Snow lay deep in the streets of Winesburg. It had begun to snow about ten o'clock in the morning and a wind sprang up and blew the snow in clouds along Main Street. The frozen mud roads that led into town were fairly smooth and in places ice covered the mud. "There will be good sleighing," said Will Henderson, standing by the bar in Ed Griffith's saloon. Out of the saloon he went and met Sylvester West the druggist stumbling along in the kind of heavy overshoes called arctics. "Snow will bring the people into town on Saturday," said the druggist. The two men stopped and discussed their affairs. Will Henderson, who had on a light overcoat and no overshoes, kicked the heel of his left foot with the toe of the right. "Snow will be good for the wheat," observed the druggist sagely.
Young George Willard, who had nothing to do, was glad because he did not feel like working that day. The weekly paper had been printed and taken to the post office Wednesday evening and the snow began to fall on Thursday. At eight o'clock, after the morning train had passed, he put a pair of skates in his pocket and went up to Waterworks Pond but did not go skating. Past the pond and along a path that followed Wine Creek he went until he came to a grove of beech trees. There he built a fire against the side of a log and sat down at the end of the log to think. When the snow began to fall and the wind to blow he hurried about getting fuel for the fire.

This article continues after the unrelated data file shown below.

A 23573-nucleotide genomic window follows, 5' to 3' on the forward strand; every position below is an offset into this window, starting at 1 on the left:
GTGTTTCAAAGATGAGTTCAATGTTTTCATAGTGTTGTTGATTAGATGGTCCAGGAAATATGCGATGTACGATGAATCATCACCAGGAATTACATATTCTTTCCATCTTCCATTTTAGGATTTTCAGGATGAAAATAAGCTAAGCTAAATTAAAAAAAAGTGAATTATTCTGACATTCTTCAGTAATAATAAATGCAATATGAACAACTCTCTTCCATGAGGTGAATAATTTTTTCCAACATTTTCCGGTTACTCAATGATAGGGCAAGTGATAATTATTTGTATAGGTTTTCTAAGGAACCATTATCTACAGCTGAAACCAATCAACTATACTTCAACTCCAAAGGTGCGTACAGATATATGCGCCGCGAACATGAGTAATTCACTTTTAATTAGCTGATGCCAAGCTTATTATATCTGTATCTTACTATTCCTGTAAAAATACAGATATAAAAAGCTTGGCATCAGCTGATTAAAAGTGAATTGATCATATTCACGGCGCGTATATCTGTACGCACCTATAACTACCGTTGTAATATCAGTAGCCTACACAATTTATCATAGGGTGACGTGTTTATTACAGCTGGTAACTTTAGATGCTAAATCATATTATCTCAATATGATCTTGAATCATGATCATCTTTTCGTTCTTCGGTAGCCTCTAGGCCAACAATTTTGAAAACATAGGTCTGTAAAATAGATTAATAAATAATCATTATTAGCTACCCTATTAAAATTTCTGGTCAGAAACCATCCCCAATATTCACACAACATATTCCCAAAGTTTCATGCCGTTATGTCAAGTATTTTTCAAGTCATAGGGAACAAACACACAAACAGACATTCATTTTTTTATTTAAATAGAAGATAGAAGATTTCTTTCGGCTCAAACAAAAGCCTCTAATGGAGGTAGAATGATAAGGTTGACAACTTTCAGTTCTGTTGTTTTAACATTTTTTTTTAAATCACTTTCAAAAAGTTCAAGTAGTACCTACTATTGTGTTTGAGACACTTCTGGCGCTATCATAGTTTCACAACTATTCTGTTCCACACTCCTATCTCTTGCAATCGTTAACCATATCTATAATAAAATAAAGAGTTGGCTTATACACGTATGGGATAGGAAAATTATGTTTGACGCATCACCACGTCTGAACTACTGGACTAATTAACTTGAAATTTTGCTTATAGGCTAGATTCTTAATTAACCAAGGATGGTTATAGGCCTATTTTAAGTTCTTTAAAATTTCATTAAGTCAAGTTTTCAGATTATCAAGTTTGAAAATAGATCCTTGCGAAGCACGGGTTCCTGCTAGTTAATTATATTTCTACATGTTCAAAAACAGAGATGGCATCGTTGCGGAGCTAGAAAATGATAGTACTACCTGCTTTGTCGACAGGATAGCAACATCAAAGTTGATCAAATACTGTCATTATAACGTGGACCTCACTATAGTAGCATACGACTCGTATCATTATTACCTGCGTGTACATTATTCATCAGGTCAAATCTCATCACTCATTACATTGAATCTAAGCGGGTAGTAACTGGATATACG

The young reporter was thinking of Kate Swift, who had once been his school teacher. On the evening before he had gone to her house to get a book she wanted him to read and had been alone with her for an hour. For the fourth or fifth time the woman had talked to him with great earnestness and he could not make out what she meant by her talk. He began to believe she must be in love with him and the thought was both pleasing and annoying.
Up from the log he sprang and began to pile sticks on the fire. Looking about to be sure he was alone he talked aloud pretending he was in the presence of the woman, "Oh, you're just letting on, you know you are," he declared. "I am going to find out about you. You wait and see."